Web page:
Dignity, in the Back Row
Are 'basic American values' the foundation of our dignity?
Chris Arnade’s Dignity: Seeking Respect in Back Row America recounts his four years of accompanying, and listening to, Americans who have been left behind. The book comes with striking photographs of the people to whom he introduces us. Many he meets at the local McDonald’s or a storefront church.
Arnade explains how McDonald’s serves as a community center. And since folks from the “back row” are often religious, their storefronts are vital expressions of their faith. Arnade was raised a Catholic, but science and history (whose science and which history?) led him to agnosticism. In time, though, his storefront experiences had him asking whether “religion” might just be true.
Drug addiction ravages the lives of many of Arnade’s friends and acquaintances. So do abuse and prostitution. Racism and joblessness are built into their stories. Regular politics bypasses towns that are slowly dying, and rumors of their revival are wishful thinking.
So why don’t the denizens of towns and neighborhoods that “you don’t really want to visit” move out? Why don’t they get out while they can? It is in part because they lack the skills and education to do so.
But there is another reason. Americans who are left behind often have a deep commitment to place. Home and family, even if struggling mightily, are at the core of who they are. Upward mobility is a mandate for the privileged. But for those who are “anything but,” it is too often an uprooting mobility. Poor people who left the South now wish that they could go home.
In any case, Chris Arnade is not a sociologist any more than a politician. He is someone who has been listening to people left behind and maybe falling still farther behind. What he hears them say, loud and clear, is that they want respect. And for what? For their basic human dignity.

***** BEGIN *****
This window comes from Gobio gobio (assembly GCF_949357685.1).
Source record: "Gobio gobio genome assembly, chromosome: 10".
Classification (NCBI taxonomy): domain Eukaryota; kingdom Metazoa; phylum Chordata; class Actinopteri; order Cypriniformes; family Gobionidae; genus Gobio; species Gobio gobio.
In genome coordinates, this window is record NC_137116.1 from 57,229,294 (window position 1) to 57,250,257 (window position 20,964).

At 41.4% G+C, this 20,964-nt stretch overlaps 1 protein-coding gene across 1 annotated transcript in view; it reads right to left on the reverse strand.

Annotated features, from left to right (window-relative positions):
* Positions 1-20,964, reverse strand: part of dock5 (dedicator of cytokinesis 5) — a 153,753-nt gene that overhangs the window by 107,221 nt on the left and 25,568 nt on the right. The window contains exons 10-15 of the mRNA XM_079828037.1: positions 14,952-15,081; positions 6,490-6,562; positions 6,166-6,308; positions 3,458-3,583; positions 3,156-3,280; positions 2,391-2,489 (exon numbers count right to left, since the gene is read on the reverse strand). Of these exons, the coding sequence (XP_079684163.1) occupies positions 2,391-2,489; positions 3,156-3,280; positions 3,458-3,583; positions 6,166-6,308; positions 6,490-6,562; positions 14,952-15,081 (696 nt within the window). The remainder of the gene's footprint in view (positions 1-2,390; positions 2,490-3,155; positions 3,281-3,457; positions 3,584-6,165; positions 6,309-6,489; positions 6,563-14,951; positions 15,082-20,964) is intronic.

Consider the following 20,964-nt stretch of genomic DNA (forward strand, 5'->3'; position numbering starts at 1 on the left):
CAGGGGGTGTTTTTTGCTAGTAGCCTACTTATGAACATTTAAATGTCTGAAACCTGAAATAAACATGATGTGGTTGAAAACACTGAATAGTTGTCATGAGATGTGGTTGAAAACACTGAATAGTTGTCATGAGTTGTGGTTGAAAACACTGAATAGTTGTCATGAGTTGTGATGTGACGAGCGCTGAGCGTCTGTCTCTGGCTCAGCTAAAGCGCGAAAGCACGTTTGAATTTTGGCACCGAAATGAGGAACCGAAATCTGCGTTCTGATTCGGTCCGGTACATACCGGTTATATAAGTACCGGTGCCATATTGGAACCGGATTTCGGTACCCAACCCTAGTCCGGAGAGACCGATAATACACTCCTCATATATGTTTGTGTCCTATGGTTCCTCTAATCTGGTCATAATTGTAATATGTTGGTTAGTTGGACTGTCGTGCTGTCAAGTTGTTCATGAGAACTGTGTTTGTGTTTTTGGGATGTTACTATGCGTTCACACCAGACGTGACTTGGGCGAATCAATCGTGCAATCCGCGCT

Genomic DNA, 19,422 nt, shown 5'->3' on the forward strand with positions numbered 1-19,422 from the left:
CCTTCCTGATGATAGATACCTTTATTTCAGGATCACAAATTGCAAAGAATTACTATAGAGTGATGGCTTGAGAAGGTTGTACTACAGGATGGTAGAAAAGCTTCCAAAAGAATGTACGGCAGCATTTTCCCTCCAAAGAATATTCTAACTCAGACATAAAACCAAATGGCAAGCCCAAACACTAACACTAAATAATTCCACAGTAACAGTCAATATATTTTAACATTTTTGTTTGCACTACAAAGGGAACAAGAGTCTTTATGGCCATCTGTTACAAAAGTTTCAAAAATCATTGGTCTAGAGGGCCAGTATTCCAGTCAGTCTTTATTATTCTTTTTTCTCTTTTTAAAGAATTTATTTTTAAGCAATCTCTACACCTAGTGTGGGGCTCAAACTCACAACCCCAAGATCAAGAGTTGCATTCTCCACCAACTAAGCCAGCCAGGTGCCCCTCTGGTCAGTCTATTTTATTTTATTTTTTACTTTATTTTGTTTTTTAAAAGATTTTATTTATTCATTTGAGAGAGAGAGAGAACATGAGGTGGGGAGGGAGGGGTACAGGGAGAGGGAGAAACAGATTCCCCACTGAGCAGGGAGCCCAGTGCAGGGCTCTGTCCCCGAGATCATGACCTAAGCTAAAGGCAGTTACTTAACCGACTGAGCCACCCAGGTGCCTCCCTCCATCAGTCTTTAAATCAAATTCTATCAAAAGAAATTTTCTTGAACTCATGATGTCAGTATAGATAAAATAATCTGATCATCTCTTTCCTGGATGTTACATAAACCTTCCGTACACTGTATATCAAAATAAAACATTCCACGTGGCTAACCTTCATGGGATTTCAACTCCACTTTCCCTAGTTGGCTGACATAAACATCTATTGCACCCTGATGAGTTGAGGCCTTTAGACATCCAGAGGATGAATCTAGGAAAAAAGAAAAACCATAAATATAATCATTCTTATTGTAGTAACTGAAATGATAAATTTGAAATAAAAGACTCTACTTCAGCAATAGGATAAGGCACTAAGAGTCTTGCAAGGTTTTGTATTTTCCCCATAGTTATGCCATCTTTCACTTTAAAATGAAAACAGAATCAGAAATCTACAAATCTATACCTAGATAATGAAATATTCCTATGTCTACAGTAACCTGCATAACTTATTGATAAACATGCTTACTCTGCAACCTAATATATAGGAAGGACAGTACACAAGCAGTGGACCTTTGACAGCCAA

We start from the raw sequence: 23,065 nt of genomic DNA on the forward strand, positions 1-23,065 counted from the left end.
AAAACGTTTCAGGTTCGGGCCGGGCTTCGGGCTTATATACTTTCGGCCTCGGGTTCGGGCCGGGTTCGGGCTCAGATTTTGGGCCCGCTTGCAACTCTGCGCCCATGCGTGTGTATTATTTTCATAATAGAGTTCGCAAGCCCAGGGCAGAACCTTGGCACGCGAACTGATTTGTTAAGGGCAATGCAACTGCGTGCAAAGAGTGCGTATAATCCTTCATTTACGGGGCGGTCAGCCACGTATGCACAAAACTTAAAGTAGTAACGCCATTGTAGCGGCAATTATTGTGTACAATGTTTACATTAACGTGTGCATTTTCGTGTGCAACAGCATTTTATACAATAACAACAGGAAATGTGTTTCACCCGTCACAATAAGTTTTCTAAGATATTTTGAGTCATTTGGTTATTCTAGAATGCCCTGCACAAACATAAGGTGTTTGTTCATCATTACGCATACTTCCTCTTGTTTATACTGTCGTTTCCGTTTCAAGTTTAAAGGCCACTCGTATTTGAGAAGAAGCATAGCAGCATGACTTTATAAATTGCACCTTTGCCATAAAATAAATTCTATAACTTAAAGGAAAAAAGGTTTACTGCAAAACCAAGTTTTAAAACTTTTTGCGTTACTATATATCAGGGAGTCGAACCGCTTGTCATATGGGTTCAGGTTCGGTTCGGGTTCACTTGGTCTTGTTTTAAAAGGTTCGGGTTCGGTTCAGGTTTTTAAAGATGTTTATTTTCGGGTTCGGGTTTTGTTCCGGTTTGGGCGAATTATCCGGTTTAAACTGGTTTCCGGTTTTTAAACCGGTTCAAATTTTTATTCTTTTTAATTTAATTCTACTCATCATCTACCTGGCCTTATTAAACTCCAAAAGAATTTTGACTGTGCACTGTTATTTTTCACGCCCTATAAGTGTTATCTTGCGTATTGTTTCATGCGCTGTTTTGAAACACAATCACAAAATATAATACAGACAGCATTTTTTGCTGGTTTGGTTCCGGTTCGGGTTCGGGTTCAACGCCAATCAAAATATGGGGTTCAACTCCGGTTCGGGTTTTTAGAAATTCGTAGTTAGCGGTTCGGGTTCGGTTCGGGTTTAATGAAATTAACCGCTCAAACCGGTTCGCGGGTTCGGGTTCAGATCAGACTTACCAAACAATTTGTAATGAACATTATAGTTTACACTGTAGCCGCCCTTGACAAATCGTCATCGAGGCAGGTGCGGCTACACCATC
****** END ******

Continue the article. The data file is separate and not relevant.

So do we all. But the times are tough. In Faith and Reason (Fides et Ratio), St. John Paul II observes that in modernity “the possibility of discovering the real meaning of life is cast into doubt,” and so “many people stumble through life to the very edge of the abyss without knowing where they are going.”
A pandemic might well push some of us over the abyss. It can surely prompt us to think more about the demands of human dignity. Here is an example: The lead editorial in Sunday’s L.A. Times rejects medical triage proposals that assign different values to different human beings as “an affront to human dignity.”
Yes, and what is the foundation of that dignity? The Times cites “basic American values.” It reminds us “that all human beings are created equal.” Sorry, I can muster only two cheers for that answer. Truth be told “basic American values” are a jumble and only too often are cited to justify the unjustifiable. Think abortion on demand. And the Times, as a vehicle of the zeitgeist, is usually of the opinion that all men are evolved à la Darwin, not created. But evolution does not give us evidence of equally evolved individuals.
Takeesha, an addict and prostitute that Chris Arnade meets, points us toward an answer to the question about the foundation of dignity, and her answer will never be found in the Times. In defining herself, in all her afflictions, she says, “I am a child of God.”